Tuesday, April 21, 2009

National Boundaries, Provincial Politics

I was reading the CP story on the French boundary claim on the Globe's web site (while trying to ignore the always annoying NewfoundlandLabrador pop-up ad) when this line stuck out: "Mr. Williams, who has repeatedly clashed with Mr. Harper, has said he expects Ottawa's full support in defending the province's interests in the region."

Then I checked VOCM's take on the story, which had a similar line: "Federal cabinet minister Peter MacKay says Canada's position on the matter is clear, and the federal government will be standing up for Newfoundland and Labrador on the matter." http://www.vocm.com/news-info.asp?id=35634

What are these lines doing in a story about an international boundary dispute between two sovereign nation states?

The headline for the CP story gives a clue: "Canada rejects French claim to seabed off Newfoundland, PM tells Williams." While the explicit news is that Harper sent DW a letter to tell him that the federal government is going to do its job and protect Canada's claim to the Atlantic seabed, the implicit news is the question of whether the ABC jihad will affect how Harper deals with France's claim.

Notice how differently the CP story deals with the French department of Saint-Pierre-et-Miquelon. While France does not have a federal system of government likes Canada's, its system of departments is not as uniform as it appears. Since 2003, overseas territories such as the collectivité territoriale de Saint-Pierre-et-Miquelon have enjoyed a measure of administrative autonomy.

As Nottawa reported last month, Saint Pierre et Miquelon has its own set of political grievances with Paris: http://nottawa.blogspot.com/2009/03/appel-au-secours.html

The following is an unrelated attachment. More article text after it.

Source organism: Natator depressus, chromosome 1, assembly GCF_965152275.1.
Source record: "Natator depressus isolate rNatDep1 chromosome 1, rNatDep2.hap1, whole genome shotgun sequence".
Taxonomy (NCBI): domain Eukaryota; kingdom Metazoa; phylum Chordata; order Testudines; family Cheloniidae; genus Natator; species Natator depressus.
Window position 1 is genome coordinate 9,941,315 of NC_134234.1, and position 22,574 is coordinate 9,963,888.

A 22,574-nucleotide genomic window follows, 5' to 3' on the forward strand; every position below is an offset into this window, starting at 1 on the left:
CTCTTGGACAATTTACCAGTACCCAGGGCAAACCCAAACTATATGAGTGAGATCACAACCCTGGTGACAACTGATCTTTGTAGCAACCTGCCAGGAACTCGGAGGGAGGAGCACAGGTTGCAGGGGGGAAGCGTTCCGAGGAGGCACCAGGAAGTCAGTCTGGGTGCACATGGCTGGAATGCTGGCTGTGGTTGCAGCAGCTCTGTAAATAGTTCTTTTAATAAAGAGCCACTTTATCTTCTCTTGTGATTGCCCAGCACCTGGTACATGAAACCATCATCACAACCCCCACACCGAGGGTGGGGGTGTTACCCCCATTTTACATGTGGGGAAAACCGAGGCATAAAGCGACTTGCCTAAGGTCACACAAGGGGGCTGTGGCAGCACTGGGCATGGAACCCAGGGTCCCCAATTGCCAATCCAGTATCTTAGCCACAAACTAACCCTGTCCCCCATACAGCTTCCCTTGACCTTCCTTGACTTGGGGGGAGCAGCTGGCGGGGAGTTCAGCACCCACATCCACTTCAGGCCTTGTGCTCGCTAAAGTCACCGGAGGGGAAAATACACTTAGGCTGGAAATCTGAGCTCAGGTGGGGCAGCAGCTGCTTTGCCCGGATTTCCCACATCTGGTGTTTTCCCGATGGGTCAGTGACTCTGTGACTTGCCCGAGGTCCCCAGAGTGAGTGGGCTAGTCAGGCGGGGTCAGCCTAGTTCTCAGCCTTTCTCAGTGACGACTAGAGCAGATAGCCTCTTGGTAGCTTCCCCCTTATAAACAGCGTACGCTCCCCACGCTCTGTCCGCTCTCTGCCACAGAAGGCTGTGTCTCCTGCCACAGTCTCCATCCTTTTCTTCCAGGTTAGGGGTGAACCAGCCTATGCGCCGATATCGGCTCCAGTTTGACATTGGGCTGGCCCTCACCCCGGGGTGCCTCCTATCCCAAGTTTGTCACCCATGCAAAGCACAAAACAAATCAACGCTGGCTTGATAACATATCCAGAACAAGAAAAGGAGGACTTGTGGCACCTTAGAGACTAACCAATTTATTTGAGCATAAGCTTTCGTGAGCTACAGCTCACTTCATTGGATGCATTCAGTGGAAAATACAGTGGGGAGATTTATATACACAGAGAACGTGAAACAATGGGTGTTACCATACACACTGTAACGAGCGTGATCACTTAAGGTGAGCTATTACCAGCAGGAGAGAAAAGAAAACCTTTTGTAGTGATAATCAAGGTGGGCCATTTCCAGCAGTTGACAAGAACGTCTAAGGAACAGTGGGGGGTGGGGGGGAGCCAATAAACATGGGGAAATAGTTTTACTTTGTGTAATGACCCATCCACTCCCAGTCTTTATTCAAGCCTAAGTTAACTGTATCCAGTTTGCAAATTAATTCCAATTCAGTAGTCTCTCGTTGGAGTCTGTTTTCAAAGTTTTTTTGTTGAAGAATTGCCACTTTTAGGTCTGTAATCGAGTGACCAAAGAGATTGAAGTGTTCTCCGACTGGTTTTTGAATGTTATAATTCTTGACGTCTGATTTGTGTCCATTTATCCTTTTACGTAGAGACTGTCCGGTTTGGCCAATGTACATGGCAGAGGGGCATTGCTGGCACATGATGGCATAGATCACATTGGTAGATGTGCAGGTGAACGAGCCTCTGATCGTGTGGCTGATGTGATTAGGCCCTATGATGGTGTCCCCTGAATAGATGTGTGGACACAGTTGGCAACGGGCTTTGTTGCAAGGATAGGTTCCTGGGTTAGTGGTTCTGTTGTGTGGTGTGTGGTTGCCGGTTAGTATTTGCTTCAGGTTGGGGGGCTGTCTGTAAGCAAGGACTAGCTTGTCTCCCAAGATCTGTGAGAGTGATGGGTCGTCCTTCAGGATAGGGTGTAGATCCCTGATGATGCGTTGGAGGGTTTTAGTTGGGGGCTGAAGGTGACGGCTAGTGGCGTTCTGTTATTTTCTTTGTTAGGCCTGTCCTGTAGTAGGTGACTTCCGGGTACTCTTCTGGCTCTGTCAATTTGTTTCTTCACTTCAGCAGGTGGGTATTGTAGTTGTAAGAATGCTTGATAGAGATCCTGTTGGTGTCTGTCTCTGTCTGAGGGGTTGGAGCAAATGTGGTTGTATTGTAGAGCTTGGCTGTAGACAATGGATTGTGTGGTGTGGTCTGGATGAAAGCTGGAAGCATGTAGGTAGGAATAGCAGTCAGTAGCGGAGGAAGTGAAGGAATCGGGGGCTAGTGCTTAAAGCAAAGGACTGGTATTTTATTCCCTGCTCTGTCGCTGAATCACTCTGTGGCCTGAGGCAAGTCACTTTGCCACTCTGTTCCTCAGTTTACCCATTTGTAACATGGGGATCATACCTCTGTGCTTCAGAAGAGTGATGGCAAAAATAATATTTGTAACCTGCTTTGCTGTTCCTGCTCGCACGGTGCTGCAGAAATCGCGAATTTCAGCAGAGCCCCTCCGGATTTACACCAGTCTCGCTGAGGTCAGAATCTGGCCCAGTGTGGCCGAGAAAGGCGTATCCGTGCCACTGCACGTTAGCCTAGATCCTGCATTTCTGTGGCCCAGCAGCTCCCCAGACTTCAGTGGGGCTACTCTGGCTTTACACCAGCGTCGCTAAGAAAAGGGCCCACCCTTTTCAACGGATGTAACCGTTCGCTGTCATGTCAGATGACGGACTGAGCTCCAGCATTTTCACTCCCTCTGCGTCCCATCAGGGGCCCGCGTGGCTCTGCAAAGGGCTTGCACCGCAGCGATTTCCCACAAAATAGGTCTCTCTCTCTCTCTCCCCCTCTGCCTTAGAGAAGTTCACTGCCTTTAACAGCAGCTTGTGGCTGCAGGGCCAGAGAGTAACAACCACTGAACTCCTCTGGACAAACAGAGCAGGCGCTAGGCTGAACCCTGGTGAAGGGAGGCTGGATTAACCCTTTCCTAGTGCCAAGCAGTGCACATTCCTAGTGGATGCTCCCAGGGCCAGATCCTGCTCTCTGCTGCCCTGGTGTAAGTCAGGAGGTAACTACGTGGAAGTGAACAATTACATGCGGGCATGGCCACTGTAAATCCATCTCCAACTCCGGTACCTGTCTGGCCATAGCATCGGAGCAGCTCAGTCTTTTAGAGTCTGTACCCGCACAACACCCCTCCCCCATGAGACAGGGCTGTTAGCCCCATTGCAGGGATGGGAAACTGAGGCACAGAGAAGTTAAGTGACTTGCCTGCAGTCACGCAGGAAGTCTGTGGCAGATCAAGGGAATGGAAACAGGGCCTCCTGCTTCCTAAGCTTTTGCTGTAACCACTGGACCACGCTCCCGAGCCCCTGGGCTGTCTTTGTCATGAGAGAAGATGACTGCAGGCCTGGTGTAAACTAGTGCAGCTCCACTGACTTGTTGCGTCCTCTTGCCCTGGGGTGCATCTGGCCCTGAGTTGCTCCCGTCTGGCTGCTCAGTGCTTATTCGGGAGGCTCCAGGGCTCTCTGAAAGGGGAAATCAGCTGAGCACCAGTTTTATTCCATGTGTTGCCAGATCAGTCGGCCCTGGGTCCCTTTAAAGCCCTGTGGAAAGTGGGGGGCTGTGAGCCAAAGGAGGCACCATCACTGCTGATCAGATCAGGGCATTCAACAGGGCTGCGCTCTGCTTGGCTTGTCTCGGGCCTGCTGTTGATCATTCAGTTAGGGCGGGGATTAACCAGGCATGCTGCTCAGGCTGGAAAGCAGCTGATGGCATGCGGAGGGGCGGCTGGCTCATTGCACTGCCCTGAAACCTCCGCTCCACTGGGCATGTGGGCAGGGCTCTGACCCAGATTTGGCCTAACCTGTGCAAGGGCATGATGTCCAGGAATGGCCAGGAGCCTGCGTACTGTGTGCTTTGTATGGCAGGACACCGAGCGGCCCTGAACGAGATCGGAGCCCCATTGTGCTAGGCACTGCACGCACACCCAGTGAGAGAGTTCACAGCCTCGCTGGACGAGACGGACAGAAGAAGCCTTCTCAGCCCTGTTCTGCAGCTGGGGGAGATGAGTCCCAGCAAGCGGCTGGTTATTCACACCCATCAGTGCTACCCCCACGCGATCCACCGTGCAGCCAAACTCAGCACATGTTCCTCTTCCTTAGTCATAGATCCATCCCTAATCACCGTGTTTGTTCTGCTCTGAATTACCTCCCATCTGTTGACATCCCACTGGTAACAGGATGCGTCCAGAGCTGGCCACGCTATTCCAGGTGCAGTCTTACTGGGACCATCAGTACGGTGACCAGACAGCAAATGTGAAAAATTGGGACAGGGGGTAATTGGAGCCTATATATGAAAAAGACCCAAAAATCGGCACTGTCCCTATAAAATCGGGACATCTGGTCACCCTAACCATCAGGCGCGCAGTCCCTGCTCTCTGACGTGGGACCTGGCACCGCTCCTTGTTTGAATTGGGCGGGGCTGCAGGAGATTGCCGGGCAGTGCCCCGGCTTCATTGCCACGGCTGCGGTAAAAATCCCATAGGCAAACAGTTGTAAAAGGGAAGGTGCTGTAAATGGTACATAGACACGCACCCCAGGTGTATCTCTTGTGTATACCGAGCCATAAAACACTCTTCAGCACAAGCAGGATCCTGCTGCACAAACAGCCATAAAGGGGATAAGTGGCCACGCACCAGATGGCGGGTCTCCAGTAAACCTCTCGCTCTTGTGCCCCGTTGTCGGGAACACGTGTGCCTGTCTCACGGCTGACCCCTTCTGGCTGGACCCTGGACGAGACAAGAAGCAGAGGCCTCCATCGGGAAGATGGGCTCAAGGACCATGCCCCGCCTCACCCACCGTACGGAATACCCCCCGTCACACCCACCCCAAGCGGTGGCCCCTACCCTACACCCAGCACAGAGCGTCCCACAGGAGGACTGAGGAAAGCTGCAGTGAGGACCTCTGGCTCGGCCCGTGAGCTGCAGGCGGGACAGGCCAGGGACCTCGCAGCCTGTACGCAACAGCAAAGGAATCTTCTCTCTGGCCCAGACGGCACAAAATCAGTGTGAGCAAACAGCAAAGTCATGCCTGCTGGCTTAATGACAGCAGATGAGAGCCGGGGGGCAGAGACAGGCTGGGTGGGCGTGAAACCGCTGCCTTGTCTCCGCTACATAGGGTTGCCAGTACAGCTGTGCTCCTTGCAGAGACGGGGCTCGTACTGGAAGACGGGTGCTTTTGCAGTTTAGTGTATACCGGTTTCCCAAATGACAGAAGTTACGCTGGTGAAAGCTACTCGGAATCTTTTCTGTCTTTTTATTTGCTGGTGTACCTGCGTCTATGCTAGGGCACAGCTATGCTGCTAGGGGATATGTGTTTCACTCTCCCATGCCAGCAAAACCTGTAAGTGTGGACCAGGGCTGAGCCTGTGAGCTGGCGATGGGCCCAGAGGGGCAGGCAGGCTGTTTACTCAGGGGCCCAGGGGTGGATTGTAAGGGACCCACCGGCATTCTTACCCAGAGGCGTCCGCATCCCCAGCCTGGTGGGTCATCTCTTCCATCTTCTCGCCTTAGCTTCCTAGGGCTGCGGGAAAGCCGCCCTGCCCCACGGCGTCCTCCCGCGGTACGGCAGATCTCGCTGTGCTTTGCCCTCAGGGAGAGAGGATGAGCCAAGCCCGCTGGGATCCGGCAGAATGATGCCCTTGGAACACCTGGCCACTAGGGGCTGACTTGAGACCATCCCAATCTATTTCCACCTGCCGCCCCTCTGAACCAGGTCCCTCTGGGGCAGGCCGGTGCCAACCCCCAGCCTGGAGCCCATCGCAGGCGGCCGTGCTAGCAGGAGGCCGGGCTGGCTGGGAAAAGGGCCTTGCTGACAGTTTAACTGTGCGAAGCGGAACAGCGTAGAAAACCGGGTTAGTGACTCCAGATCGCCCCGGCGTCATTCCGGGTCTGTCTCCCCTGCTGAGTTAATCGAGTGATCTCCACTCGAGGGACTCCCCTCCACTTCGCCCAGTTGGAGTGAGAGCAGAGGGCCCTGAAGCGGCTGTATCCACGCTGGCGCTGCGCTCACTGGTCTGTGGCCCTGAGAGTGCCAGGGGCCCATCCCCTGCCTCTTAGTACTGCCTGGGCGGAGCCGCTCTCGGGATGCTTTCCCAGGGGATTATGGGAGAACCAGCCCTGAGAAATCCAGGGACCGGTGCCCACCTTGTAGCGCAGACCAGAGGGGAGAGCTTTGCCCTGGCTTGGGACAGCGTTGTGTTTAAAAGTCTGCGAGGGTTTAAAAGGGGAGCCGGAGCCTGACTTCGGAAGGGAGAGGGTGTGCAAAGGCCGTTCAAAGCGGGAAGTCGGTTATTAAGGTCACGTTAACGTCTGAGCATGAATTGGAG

And yet, this is all the CP story has to say about the interests of Saint Pierre et Miquelon: "Annick Girardin, the elected member for Saint-Pierre and Miquelon, has said she wants the two countries to come to an agreement on dividing up the resources and any economic windfall that could come from the region."

The story gives two starkly different impressions. On the one hand, we have the unitary interests of France, which speaks with one voice on international border disputes; on the other hand, we have the bifurcated interests of Canada, which speaks with two voices on international border disputes.

This is false on two counts. First, in terms of politics, France is hardly the monolithic entity that it's made out to be, and what's happening involves regional grievances that would sound familiar to anyone in Canada.

Second, in terms of international law, Harper is neither defending the province's interests nor standing up for Newfoundland and Labrador. Rather, he is defending the country's interests and standing up for Canadians.

Harper's letter states, "I have also conveyed our position to President Sarkozy." DW has repeatedly said that he is a proud Canadian who does not support separatism -- so why, I wonder, would anyone think he'd have a problem with the Prime Minister of Canada doing his job?

No comments:

Post a Comment